Chapter 7 mysqlbackup Command Reference

Table of Contents

7.1 mysqlbackup Command-Line Options
7.2 Example: Backing Up InnoDB and MyISAM Tables
7.3 Example: Verifying a Backup
7.4 Example: Restoring a Database at its Original Location
7.5 Specifying MySQL Connection Settings for mysqlbackup
7.6 Example: Setting MySQL Privileges for mysqlbackup
7.7 Example: Making an Incremental Backup of InnoDB and MyISAM tables

The mysqlbackup command is an easy-to-use tool for making a more complete backup than by using just the ibbackup command. The mysqlbackup command backs up:

In addition to creating backups, mysqlbackup can prepare a backup for starting a MySQL server on the backup, and it can copy data, index, and log files from backup directory back to their original locations.

mysqlbackup is a command that you can use to take an online backup of your InnoDB tables, and a snapshot of your MyISAM tables which correspond to the same binlog position as the backup of InnoDB tables. It also backs up the .frm files of the tables.

A sample command line to start mysqlbackup is:

$ mysqlbackup --user=dba --password=xyz --compress /etc/my.cnf /backups

The --user and the --password you specify are used to connect to the MySQL server. This MySQL user must have enough rights in the MySQL server to execute FLUSH TABLES WITH READ LOCK and to create a dummy marker table ibbackup_binlog_marker in the mysql system database in the server (see Section 7.6, “Example: Setting MySQL Privileges for mysqlbackup” for details on the required MySQL privileges). In a backup run, mysqlbackup places the backup in a subdirectory it creates under the directory /backups you specified above. The name of the backup subdirectory is formed from the date and the clock time of the backup run.

Make sure that the user or the cron job running mysqlbackup has the rights to copy files from the MySQL database directories to the backup directory.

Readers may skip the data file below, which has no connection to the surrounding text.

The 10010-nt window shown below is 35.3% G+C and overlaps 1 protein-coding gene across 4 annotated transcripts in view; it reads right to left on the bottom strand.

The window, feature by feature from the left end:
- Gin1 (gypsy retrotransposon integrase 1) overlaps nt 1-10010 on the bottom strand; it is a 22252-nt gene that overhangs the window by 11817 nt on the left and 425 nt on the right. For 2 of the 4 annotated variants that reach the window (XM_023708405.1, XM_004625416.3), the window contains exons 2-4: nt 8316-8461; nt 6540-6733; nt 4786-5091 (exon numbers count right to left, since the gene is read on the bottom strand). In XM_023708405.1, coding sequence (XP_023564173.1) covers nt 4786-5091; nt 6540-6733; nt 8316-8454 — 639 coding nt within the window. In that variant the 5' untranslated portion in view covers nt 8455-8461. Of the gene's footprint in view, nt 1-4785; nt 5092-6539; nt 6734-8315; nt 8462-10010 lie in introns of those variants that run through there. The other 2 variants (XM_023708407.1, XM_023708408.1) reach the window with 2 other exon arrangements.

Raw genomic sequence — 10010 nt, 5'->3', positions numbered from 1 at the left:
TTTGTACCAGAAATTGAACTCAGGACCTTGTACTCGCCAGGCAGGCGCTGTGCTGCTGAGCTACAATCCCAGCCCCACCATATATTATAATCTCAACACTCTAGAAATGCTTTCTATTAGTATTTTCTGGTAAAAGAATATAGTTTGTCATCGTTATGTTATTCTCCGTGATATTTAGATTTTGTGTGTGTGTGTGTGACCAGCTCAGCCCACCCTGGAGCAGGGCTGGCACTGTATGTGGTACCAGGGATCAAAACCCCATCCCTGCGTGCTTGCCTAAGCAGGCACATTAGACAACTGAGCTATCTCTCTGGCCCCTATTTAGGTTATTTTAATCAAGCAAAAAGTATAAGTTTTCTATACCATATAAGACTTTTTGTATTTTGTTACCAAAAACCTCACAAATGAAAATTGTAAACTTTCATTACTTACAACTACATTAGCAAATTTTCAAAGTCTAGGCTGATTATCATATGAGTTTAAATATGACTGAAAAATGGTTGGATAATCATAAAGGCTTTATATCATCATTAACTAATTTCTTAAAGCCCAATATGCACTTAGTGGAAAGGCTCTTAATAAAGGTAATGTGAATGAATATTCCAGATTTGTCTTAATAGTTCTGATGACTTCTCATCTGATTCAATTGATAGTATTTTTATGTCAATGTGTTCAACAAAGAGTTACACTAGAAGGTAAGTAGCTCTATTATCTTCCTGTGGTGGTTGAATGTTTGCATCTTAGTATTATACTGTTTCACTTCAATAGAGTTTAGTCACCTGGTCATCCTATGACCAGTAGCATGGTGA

Make sure that your connection timeouts are long enough so that the command can keep the connection to the server open for the duration of the backup run. mysqlbackup pings the server after copying each database to keep the connection alive.

When mysqlbackup is run, it first tests a connection to the MySQL server. Then, it calls ibbackup and takes an online backup of InnoDB tables. (This phase does not disturb normal database processing.) When the ibbackup run has almost completed, mysqlbackup executes the SQL command FLUSH TABLES WITH READ LOCK and then copies the MyISAM tables and .frm files to the backup directory. If you do not run long SELECT or other queries in the database at this time, and your MyISAM tables are small, the locked phase only lasts a couple of seconds. Otherwise, the whole database, including InnoDB type tables, can be locked for quite a while. After this, mysqlbackup lets ibbackup run to completion and UNLOCKs the tables.

  • Although the mysqlbackup command backs up InnoDB tables (ideally, the bulk of your data) without interrupting database use, the final stage that copies non-InnoDB files does temporarily put the database into a read-only state. For best backup performance and minimal impact on database processing:

    1. Do not run long SELECT or other SQL queries at the time of the backup run.

    2. Keep your MyISAM tables relatively small.

    Then the locked phase at the end of an mysqlbackup run is short (maybe a few seconds), and does not disturb the normal processing of mysqld much. If the above two conditions are not met in your database application, use the plain ibbackup binary to take the backups.

  • For a large database, a backup run may take a long time. Always check that mysqlbackup has completed successfully, either by verifying that the mysqlbackup command returned exit code 0, or by observing that mysqlbackup has printed the text mysqlbackup completed OK!.

  • The mysqlbackup command is not the same as the former MySQL Backup open source project from the MySQL 6.0 source tree. The MySQL Enterprise Backup product supersedes the MySQL Backup initiative.

  • Schedule backups during periods when no DDL operations involving tables are running. See Section A.1, “Limitations of mysqlbackup and ibbackup Commands” for restrictions on backups at the same time as DDL operations.